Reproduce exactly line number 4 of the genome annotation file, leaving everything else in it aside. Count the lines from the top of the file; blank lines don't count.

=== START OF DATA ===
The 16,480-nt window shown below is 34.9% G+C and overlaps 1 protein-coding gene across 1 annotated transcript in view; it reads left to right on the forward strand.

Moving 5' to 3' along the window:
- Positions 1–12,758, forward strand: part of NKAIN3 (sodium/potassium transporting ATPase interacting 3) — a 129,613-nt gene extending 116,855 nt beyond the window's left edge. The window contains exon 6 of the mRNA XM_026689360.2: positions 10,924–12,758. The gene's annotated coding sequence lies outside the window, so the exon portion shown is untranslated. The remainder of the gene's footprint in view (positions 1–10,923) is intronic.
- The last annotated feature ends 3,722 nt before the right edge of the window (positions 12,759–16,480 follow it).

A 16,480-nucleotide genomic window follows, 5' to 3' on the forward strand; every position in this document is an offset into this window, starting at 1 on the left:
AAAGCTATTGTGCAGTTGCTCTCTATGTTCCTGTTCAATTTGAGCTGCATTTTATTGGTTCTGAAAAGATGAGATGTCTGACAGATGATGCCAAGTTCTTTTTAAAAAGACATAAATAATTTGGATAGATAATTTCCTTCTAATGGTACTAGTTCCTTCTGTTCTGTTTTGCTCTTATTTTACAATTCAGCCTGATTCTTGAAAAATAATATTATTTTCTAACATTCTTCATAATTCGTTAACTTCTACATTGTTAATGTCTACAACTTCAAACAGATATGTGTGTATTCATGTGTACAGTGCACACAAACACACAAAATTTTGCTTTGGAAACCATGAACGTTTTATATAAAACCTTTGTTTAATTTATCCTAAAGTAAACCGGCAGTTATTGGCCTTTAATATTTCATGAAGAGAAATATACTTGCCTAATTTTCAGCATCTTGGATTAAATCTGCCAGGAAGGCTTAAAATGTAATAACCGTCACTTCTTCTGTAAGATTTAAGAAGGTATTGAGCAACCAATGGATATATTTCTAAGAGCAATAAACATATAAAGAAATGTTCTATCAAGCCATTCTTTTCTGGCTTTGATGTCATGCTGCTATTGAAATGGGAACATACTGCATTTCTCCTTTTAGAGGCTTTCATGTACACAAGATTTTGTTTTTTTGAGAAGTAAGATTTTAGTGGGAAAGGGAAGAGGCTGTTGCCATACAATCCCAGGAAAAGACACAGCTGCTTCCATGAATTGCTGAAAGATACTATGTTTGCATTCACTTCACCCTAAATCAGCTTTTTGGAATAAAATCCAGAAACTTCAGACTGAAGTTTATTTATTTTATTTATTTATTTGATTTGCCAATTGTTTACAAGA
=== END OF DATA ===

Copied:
- The last annotated feature ends 3,722 nt before the right edge of the window (positions 12,759–16,480 follow it).